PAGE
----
By far our favorite stop. It helps when the sky is cloudless and the mercury is pushing 80 degrees, but I suspect we would have loved Raglan in a blizzard. It’s a sleepy surfing town peopled with a mix of hippies, foreigners and young families.

cooling off with a New Zealand Lager

cooling off with a New Zealand Lager (the unofficial sponsor of the brogtrip)

The Raglan Backpackers is the town’s most popular hostel and it’s not hard to see why. It’s situated on a tranquil estuary next to the center of town and features a green courtyard with a large hot tub. Fortunately we booked ahead because our hitchhiker friend was turned away at the door. Our first night we stayed up late yarning with a crazy but endearing older lady who was visiting Raglan for a 7-hour hike. We think her name was Varushka. On our second day we hit the beach.

blue crush the sequel

blue crush the sequel

Later that night we brought America to Raglan. We made hamburgers the size of mangos and tested the elasticity of our stomaches. Then we scoped out Raglan’s surprisingly vibrant night life at a watering hole called Yot Club and watched a talented kiwi rock band.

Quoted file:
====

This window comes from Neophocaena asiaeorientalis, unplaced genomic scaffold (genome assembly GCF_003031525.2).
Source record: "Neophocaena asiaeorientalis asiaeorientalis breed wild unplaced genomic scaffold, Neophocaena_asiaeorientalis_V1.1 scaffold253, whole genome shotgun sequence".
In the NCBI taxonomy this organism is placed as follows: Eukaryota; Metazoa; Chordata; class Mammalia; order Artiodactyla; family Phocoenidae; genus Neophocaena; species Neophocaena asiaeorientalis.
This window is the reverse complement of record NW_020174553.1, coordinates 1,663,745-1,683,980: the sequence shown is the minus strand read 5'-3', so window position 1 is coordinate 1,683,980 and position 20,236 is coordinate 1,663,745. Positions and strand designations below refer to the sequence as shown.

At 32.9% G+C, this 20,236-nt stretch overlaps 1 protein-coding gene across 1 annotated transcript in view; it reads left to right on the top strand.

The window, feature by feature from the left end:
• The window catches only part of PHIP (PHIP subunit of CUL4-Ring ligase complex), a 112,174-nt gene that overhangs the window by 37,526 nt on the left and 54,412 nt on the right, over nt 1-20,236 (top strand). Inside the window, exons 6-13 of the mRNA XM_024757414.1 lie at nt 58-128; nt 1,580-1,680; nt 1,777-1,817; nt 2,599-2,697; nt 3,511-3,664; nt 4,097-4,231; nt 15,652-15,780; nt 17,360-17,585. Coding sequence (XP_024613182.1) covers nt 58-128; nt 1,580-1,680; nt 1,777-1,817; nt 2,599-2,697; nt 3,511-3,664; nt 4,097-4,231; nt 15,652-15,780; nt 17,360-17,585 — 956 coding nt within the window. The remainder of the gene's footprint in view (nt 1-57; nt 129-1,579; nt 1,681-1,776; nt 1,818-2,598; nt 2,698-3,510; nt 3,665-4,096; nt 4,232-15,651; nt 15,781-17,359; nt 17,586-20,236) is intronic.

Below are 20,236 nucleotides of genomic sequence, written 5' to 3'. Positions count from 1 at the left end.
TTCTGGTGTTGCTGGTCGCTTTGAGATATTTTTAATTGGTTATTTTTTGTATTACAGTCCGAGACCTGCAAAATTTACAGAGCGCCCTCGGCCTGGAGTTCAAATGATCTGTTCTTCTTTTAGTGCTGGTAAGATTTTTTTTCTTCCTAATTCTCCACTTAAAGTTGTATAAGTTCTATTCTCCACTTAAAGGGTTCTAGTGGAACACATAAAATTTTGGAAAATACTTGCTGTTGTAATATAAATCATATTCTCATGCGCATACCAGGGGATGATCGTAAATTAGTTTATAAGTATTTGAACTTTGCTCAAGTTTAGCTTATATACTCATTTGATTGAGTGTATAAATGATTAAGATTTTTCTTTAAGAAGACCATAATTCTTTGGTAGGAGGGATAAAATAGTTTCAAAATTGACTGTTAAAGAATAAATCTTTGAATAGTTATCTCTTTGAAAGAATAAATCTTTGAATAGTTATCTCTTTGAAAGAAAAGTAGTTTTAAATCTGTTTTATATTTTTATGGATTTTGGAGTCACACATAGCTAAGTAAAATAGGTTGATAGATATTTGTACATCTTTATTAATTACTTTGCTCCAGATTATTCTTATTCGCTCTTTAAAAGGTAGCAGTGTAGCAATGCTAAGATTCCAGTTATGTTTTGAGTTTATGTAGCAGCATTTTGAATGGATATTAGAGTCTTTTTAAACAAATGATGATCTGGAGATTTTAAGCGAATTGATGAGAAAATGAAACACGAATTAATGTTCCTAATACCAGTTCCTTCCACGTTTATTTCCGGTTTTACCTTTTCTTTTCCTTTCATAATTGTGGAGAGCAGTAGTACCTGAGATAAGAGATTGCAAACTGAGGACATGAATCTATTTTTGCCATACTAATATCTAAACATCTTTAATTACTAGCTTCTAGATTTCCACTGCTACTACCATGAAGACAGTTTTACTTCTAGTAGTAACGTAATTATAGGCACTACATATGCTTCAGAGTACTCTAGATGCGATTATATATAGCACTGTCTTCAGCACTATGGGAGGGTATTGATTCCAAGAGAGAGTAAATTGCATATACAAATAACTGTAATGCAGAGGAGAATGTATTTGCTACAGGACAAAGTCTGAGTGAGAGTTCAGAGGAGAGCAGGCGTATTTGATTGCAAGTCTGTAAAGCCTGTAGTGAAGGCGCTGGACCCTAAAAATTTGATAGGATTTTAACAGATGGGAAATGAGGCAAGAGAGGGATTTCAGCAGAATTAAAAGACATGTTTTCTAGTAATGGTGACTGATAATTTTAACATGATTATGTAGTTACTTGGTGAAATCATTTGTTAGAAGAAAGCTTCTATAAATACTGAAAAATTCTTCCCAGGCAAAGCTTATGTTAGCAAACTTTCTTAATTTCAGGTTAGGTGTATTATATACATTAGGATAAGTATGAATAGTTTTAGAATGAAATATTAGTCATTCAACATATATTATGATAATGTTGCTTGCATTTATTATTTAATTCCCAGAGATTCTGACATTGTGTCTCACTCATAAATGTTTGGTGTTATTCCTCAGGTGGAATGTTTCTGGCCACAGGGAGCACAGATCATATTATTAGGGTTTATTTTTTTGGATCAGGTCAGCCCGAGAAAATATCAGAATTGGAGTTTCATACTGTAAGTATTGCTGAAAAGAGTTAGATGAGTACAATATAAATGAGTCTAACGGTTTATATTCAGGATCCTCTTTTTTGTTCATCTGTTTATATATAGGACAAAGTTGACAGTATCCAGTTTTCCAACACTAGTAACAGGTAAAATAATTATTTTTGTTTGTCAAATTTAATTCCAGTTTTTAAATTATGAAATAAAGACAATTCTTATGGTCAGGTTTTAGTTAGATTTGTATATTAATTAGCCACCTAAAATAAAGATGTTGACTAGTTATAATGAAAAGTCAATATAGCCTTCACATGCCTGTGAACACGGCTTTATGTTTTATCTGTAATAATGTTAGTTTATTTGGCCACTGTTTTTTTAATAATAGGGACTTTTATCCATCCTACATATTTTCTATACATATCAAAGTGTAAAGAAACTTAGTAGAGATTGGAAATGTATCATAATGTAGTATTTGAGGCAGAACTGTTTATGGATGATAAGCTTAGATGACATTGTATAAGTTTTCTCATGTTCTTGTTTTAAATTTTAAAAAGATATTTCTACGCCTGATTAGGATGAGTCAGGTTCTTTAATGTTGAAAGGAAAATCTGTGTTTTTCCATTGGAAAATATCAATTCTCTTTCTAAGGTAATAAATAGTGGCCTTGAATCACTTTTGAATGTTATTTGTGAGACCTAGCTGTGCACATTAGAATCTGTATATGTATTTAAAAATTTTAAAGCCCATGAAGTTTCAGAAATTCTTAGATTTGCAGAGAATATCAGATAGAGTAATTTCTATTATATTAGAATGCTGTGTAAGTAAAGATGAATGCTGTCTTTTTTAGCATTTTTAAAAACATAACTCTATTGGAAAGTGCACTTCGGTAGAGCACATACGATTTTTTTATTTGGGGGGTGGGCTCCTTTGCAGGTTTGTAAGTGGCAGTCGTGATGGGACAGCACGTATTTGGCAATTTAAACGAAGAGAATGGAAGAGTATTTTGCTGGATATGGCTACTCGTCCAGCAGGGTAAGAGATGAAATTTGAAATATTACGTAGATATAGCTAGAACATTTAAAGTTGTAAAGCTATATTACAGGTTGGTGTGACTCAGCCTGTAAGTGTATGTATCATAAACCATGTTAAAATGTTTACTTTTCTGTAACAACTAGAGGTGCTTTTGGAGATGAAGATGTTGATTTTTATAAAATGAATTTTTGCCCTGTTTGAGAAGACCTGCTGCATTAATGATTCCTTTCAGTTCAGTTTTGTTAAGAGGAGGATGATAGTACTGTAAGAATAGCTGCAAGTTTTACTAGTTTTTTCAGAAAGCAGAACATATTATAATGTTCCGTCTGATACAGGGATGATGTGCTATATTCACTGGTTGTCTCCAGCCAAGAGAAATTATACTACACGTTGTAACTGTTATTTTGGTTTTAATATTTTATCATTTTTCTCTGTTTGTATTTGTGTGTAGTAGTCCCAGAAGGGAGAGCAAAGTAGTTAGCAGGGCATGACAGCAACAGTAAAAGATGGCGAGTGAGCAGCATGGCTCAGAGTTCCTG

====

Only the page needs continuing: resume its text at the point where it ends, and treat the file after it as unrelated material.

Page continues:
Arguably the adventure hub of the North Island. While Broghan is a self-proclaimed adrenaline junkie, Meg and I are a bit more timid. So we didn’t sky dive or bungy jump, but we made sure to try some new experiences.

real life mario kart - meg was throwing banana peels

meg was throwing banana peels like Bowser

Rotorua is famous for its preservation of Maori culture and infamous for a loitering sulfur odor. It’s actually nicknamed Sulfur City, but it’s not a totally undesirable trait. While the odor is the most obvious indicator of Rotorua’s geothermal activity, we managed to enjoy some additional evidence.

soaking in a thermal pool at the polynesian spa

soaking in a thermal pool at the polynesian spa

After three relaxing days in Rotorua – including 3.5 hours watching the Patriots dismantle the Texans at a local pub – we headed south to our last stop before Wellington.


The Hawke’s Bay region is known for its fertile soil and chardonnay grapes. Napier, the region’s primary city, is famous for its architecture and bills itself as the art deco capital of the world. A massive earthquake leveled the city in 1931 and the rebuilding efforts mimicked the style of the era. We could have paid $40 for the deco walking tour, but we opted for a more alternative self-guided tour.